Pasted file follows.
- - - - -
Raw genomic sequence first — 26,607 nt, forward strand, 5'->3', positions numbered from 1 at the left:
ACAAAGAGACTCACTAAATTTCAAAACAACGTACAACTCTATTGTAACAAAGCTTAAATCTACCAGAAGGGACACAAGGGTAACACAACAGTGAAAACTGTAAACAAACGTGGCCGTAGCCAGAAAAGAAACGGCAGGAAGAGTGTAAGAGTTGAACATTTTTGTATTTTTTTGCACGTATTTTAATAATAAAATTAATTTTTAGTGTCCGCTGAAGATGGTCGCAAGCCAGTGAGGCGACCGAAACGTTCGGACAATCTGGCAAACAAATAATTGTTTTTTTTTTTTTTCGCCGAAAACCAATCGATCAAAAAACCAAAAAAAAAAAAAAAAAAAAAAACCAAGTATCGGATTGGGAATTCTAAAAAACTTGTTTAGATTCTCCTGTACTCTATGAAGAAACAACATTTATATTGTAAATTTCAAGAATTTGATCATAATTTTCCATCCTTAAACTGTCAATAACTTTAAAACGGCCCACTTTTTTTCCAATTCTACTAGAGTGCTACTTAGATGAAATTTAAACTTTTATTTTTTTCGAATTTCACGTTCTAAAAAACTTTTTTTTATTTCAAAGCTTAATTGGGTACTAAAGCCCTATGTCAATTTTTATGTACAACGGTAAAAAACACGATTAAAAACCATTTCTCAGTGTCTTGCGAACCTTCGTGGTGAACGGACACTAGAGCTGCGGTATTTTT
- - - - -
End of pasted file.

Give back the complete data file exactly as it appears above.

Raw genomic sequence first — 26,607 nt, forward strand, 5'->3', positions numbered from 1 at the left:
ACAAAGAGACTCACTAAATTTCAAAACAACGTACAACTCTATTGTAACAAAGCTTAAATCTACCAGAAGGGACACAAGGGTAACACAACAGTGAAAACTGTAAACAAACGTGGCCGTAGCCAGAAAAGAAACGGCAGGAAGAGTGTAAGAGTTGAACATTTTTGTATTTTTTTGCACGTATTTTAATAATAAAATTAATTTTTAGTGTCCGCTGAAGATGGTCGCAAGCCAGTGAGGCGACCGAAACGTTCGGACAATCTGGCAAACAAATAATTGTTTTTTTTTTTTTTCGCCGAAAACCAATCGATCAAAAAACCAAAAAAAAAAAAAAAAAAAAAAACCAAGTATCGGATTGGGAATTCTAAAAAACTTGTTTAGATTCTCCTGTACTCTATGAAGAAACAACATTTATATTGTAAATTTCAAGAATTTGATCATAATTTTCCATCCTTAAACTGTCAATAACTTTAAAACGGCCCACTTTTTTTCCAATTCTACTAGAGTGCTACTTAGATGAAATTTAAACTTTTATTTTTTTCGAATTTCACGTTCTAAAAAACTTTTTTTTATTTCAAAGCTTAATTGGGTACTAAAGCCCTATGTCAATTTTTATGTACAACGGTAAAAAACACGATTAAAAACCATTTCTCAGTGTCTTGCGAACCTTCGTGGTGAACGGACACTAGAGCTGCGGTATTTTT